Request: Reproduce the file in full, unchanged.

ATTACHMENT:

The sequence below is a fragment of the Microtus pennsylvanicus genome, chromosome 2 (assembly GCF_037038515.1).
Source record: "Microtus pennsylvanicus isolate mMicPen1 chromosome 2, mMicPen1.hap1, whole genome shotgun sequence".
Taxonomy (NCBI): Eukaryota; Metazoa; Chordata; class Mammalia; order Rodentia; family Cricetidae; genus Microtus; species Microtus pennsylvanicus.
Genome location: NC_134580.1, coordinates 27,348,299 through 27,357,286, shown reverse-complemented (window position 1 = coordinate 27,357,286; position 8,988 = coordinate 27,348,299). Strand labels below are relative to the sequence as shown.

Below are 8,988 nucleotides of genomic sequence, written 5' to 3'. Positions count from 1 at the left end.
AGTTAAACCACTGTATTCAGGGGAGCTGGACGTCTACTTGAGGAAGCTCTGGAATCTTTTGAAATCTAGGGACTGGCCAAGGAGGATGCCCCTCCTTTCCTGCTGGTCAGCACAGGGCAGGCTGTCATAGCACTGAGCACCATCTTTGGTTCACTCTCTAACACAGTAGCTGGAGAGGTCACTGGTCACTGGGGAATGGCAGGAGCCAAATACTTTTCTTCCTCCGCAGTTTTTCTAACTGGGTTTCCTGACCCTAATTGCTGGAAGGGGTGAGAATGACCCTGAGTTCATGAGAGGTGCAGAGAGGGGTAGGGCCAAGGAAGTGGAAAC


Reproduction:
The sequence below is a fragment of the Microtus pennsylvanicus genome, chromosome 2 (assembly GCF_037038515.1).
Source record: "Microtus pennsylvanicus isolate mMicPen1 chromosome 2, mMicPen1.hap1, whole genome shotgun sequence".
Taxonomy (NCBI): Eukaryota; Metazoa; Chordata; class Mammalia; order Rodentia; family Cricetidae; genus Microtus; species Microtus pennsylvanicus.
Genome location: NC_134580.1, coordinates 27,348,299 through 27,357,286, shown reverse-complemented (window position 1 = coordinate 27,357,286; position 8,988 = coordinate 27,348,299). Strand labels below are relative to the sequence as shown.

Below are 8,988 nucleotides of genomic sequence, written 5' to 3'. Positions count from 1 at the left end.
AGTTAAACCACTGTATTCAGGGGAGCTGGACGTCTACTTGAGGAAGCTCTGGAATCTTTTGAAATCTAGGGACTGGCCAAGGAGGATGCCCCTCCTTTCCTGCTGGTCAGCACAGGGCAGGCTGTCATAGCACTGAGCACCATCTTTGGTTCACTCTCTAACACAGTAGCTGGAGAGGTCACTGGTCACTGGGGAATGGCAGGAGCCAAATACTTTTCTTCCTCCGCAGTTTTTCTAACTGGGTTTCCTGACCCTAATTGCTGGAAGGGGTGAGAATGACCCTGAGTTCATGAGAGGTGCAGAGAGGGGTAGGGCCAAGGAAGTGGAAAC